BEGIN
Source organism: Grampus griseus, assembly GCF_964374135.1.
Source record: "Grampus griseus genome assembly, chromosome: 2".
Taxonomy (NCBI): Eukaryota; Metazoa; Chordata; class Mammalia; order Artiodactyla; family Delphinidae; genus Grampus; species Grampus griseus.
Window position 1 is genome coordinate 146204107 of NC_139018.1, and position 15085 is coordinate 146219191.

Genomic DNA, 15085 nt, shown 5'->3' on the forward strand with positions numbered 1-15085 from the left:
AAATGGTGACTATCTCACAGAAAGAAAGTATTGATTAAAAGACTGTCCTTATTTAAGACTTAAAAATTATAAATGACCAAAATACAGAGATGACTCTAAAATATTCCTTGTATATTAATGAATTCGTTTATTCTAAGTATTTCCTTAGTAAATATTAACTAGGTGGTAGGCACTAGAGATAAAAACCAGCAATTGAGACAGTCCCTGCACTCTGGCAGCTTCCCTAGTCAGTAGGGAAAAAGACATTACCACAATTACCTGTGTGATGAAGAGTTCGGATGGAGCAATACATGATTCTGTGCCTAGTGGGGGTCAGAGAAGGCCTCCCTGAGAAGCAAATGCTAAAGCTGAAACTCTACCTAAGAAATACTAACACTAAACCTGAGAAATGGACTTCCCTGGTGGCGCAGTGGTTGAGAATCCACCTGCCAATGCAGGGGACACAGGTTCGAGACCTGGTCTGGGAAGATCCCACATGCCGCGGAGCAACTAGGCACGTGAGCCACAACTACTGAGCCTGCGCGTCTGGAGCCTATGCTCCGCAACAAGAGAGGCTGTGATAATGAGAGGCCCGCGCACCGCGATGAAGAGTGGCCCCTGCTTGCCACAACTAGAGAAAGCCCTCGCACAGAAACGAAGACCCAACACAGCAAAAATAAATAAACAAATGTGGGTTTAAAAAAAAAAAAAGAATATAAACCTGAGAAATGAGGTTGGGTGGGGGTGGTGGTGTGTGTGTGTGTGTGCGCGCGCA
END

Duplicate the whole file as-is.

Source organism: Grampus griseus, assembly GCF_964374135.1.
Source record: "Grampus griseus genome assembly, chromosome: 2".
Taxonomy (NCBI): Eukaryota; Metazoa; Chordata; class Mammalia; order Artiodactyla; family Delphinidae; genus Grampus; species Grampus griseus.
Window position 1 is genome coordinate 146204107 of NC_139018.1, and position 15085 is coordinate 146219191.

Genomic DNA, 15085 nt, shown 5'->3' on the forward strand with positions numbered 1-15085 from the left:
AAATGGTGACTATCTCACAGAAAGAAAGTATTGATTAAAAGACTGTCCTTATTTAAGACTTAAAAATTATAAATGACCAAAATACAGAGATGACTCTAAAATATTCCTTGTATATTAATGAATTCGTTTATTCTAAGTATTTCCTTAGTAAATATTAACTAGGTGGTAGGCACTAGAGATAAAAACCAGCAATTGAGACAGTCCCTGCACTCTGGCAGCTTCCCTAGTCAGTAGGGAAAAAGACATTACCACAATTACCTGTGTGATGAAGAGTTCGGATGGAGCAATACATGATTCTGTGCCTAGTGGGGGTCAGAGAAGGCCTCCCTGAGAAGCAAATGCTAAAGCTGAAACTCTACCTAAGAAATACTAACACTAAACCTGAGAAATGGACTTCCCTGGTGGCGCAGTGGTTGAGAATCCACCTGCCAATGCAGGGGACACAGGTTCGAGACCTGGTCTGGGAAGATCCCACATGCCGCGGAGCAACTAGGCACGTGAGCCACAACTACTGAGCCTGCGCGTCTGGAGCCTATGCTCCGCAACAAGAGAGGCTGTGATAATGAGAGGCCCGCGCACCGCGATGAAGAGTGGCCCCTGCTTGCCACAACTAGAGAAAGCCCTCGCACAGAAACGAAGACCCAACACAGCAAAAATAAATAAACAAATGTGGGTTTAAAAAAAAAAAAAGAATATAAACCTGAGAAATGAGGTTGGGTGGGGGTGGTGGTGTGTGTGTGTGTGTGCGCGCGCA